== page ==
Dogs, like humans, experience allergies. Environmental factors like pollen or changing seasons can play a part. Your dog could even be allergic to you. But that’s pretty rare. The most common allergy for dogs is found in their food bowl. Food allergies make up about 10 percent of dog allergy cases. Dogs can also have food intolerance issues. While allergies and intolerance are not the same things, both impact your dog’s health and well-being and can have unfortunate side effects like flatulence and excessive itching.
Beef, chicken and dairy are the most common sources of food intolerance or allergies for dogs and among the most common ingredients found in dog food — along with turkey and lamb.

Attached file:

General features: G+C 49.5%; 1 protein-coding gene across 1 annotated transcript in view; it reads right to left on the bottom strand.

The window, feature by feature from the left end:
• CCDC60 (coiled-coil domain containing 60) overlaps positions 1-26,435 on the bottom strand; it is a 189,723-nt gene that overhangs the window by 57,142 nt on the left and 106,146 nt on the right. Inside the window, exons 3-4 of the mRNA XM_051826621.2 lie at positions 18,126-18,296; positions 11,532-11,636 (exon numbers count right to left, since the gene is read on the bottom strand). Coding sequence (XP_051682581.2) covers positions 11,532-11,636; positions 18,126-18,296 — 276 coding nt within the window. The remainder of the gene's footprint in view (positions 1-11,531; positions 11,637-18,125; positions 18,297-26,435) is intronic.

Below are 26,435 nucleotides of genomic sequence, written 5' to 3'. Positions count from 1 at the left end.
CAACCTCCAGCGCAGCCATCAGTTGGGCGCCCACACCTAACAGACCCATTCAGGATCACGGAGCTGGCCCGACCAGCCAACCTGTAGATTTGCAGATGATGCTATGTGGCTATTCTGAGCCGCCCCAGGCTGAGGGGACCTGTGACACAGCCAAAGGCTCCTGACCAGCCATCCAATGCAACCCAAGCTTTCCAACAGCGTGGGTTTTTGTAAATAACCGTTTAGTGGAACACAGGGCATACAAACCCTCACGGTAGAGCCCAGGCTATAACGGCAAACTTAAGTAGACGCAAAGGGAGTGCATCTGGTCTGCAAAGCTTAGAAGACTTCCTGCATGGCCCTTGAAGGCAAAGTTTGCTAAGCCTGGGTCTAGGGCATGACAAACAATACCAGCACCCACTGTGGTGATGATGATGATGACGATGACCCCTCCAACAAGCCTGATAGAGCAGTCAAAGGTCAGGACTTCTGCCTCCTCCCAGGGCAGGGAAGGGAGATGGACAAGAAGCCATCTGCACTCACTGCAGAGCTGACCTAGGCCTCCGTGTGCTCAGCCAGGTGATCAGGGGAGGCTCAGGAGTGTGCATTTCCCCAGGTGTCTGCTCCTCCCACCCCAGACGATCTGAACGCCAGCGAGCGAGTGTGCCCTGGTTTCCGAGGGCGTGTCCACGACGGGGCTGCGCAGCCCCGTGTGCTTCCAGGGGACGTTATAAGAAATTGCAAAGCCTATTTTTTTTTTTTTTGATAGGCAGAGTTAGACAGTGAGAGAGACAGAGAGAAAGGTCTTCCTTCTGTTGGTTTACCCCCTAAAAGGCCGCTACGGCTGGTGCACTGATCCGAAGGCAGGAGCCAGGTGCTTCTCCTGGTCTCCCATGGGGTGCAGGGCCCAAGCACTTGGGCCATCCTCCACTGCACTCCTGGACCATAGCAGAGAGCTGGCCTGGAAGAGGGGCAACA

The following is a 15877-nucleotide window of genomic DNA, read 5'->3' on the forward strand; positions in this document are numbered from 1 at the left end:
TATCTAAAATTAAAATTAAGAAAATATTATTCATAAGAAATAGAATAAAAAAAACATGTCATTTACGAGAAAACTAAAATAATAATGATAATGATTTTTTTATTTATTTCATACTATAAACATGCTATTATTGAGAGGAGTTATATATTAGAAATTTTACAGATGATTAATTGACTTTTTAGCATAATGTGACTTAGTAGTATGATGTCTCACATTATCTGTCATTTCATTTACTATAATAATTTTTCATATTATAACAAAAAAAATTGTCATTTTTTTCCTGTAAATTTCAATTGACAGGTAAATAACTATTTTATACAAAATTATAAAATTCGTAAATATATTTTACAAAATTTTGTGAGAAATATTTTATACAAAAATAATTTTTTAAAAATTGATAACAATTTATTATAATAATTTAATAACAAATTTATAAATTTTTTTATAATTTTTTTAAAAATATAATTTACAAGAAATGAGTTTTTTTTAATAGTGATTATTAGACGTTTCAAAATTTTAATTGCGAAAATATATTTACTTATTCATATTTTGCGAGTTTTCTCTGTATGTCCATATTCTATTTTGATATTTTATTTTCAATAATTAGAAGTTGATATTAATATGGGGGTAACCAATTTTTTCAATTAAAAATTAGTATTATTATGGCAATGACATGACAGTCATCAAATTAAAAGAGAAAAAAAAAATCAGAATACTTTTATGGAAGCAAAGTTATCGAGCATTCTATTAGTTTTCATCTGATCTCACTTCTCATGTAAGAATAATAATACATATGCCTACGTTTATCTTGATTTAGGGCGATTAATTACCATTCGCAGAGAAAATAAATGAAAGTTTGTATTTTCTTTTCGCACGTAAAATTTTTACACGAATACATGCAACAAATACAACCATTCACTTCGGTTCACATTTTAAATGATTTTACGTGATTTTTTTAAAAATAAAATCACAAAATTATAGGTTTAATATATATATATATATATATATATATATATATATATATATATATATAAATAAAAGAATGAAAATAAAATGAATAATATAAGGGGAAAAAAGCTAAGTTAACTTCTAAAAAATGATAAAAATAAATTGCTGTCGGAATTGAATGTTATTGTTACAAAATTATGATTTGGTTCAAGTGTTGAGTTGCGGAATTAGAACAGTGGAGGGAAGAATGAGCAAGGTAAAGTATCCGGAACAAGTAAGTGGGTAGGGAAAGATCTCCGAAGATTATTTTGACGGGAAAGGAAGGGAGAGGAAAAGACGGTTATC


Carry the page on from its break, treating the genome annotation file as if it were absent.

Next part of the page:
Pets aren’t born with food allergies. Allergies can develop over time and repetition. Your dog may happily eat lamb for years and then start to manifest symptoms. Genetics can also play a role in dog allergies. Some breeds may be more prone to allergy development.
Rotating proteins and carbs can help reduce the likelihood of a dog developing a food allergy, but if your dog is already showing symptoms of a food intolerance, you’ll need to determine what protein is causing symptoms first.
While there are dog allergy skin and blood tests, the most cost effective way to determine what food is causing your dog issues is an elimination diet, which is sometimes called a restricted diet. This process takes longer, but can be done by the dog owner.